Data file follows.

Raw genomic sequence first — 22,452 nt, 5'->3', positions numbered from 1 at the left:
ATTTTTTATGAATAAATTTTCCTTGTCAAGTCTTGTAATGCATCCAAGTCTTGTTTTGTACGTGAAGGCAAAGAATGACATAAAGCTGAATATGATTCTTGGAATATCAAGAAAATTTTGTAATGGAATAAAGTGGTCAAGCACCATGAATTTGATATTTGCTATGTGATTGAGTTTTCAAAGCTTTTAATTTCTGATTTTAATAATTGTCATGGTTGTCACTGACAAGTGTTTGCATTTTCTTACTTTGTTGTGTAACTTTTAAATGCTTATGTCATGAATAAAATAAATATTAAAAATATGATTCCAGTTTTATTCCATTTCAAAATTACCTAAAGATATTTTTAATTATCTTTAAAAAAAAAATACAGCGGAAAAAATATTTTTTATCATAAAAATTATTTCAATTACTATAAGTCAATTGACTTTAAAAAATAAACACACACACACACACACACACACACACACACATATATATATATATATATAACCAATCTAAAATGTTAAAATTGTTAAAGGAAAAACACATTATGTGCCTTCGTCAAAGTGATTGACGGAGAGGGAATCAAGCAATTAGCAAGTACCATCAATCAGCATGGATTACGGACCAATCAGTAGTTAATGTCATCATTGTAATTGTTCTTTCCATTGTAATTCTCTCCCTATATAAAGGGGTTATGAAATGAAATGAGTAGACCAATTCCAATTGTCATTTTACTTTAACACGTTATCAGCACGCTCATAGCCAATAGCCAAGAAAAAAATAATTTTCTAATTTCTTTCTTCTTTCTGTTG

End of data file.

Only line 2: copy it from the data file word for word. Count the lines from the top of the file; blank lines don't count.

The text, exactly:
ATTTTTTATGAATAAATTTTCCTTGTCAAGTCTTGTAATGCATCCAAGTCTTGTTTTGTACGTGAAGGCAAAGAATGACATAAAGCTGAATATGATTCTTGGAATATCAAGAAAATTTTGTAATGGAATAAAGTGGTCAAGCACCATGAATTTGATATTTGCTATGTGATTGAGTTTTCAAAGCTTTTAATTTCTGATTTTAATAATTGTCATGGTTGTCACTGACAAGTGTTTGCATTTTCTTACTTTGTTGTGTAACTTTTAAATGCTTATGTCATGAATAAAATAAATATTAAAAATATGATTCCAGTTTTATTCCATTTCAAAATTACCTAAAGATATTTTTAATTATCTTTAAAAAAAAAATACAGCGGAAAAAATATTTTTTATCATAAAAATTATTTCAATTACTATAAGTCAATTGACTTTAAAAAATAAACACACACACACACACACACACACACACACACATATATATATATATATATAACCAATCTAAAATGTTAAAATTGTTAAAGGAAAAACACATTATGTGCCTTCGTCAAAGTGATTGACGGAGAGGGAATCAAGCAATTAGCAAGTACCATCAATCAGCATGGATTACGGACCAATCAGTAGTTAATGTCATCATTGTAATTGTTCTTTCCATTGTAATTCTCTCCCTATATAAAGGGGTTATGAAATGAAATGAGTAGACCAATTCCAATTGTCATTTTACTTTAACACGTTATCAGCACGCTCATAGCCAATAGCCAAGAAAAAAATAATTTTCTAATTTCTTTCTTCTTTCTGTTG